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An irrevocable trust is ideal for Medicaid planning

On Behalf of | Aug 3, 2022 | Trust Administration |

As you get older, one thing you may want to start doing is planning for Medicaid. Medicaid is helpful for paying the cost of nursing home care and other medical treatments, but you do need to qualify.

In order to qualify for Medicaid, you need to have minimal assets and income. If you have too many assets, then you will not qualify and may find that you have to spend down your own assets before you can start using Medicaid in the future.

Why is an irrevocable trust the right option for estate planning?

The reason that irrevocable trusts make sense for estate planning is because they take assets out of your name. With an irrevocable trust, you cannot make changes to the trust after it is established. What that means to the state and government is that you cannot get those assets reestablished in your name after qualifying for Medicaid. Essentially, they no longer belong to you and cannot be included in the value of your estate.

Revocable trusts, on the other hand, do allow you to make changes to them down the line and will generally be included in the value of your estate. If your revocable trust has thousands of dollars in assets, they could push you over the limit and make it harder to qualify for Medicaid.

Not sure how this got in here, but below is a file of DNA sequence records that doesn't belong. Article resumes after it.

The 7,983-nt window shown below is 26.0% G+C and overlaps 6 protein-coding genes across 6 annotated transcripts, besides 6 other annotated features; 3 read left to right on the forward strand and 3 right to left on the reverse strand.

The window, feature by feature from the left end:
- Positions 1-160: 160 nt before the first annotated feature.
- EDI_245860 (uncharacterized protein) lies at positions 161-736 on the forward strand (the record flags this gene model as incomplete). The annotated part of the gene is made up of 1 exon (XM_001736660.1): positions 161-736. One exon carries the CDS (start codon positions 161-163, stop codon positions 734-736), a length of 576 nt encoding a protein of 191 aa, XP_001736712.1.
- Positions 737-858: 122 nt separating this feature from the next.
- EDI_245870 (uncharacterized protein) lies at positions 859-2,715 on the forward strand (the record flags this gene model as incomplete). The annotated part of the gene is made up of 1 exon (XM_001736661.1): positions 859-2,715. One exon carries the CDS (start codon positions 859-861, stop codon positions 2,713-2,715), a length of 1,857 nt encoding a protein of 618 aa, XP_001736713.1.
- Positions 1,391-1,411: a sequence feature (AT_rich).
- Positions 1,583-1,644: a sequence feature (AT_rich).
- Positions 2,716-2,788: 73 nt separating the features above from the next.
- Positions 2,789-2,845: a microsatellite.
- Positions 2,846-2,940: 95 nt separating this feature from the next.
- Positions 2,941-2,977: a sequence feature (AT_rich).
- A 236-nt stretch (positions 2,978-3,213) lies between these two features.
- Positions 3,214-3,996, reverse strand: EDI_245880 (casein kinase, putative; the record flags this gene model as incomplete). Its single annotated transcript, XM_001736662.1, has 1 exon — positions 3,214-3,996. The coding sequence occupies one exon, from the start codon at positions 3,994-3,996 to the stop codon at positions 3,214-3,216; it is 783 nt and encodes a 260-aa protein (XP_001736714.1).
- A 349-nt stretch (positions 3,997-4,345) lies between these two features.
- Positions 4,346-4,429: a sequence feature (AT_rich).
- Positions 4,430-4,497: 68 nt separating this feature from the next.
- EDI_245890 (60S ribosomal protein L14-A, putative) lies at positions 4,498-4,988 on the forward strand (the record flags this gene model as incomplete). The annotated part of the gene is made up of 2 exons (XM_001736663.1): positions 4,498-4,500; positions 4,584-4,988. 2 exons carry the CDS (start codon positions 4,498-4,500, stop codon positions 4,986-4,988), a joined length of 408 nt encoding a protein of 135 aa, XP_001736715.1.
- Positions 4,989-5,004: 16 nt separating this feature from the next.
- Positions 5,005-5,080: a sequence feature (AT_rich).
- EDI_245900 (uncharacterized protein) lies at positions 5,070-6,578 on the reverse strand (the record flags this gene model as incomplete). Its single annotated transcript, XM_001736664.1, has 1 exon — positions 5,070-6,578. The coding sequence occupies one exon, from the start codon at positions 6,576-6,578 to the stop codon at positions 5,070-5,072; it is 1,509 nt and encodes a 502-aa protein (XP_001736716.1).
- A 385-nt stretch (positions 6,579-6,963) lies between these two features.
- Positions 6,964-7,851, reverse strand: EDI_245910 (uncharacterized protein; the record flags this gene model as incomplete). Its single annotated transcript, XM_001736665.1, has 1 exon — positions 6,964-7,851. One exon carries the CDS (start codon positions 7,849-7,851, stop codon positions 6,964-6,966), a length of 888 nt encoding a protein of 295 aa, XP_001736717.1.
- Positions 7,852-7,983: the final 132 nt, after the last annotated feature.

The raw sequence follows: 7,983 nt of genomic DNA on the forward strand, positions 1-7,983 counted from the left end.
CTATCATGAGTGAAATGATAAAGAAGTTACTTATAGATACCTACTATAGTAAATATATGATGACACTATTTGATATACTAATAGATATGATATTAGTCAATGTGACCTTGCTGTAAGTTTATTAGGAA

Irrevocable trusts give you control over assets while removing them from your estate

With an irrevocable trust, you generally maintain control over your assets until you pass away or the terms of the trust are met. For example, you may state that the trust holds your home and will pass it on to your child upon your death. Until then, you can remain in your home. Additionally, the value of the home won’t be counted against you when you try to get Medicaid as long as it was placed into the trust before the Medicaid look-back period.

This is just one example of why an irrevocable trust is a good choice. The right trust can greatly reduce the value of your estate while protecting the lifestyle you want to maintain while qualifying for Medicaid.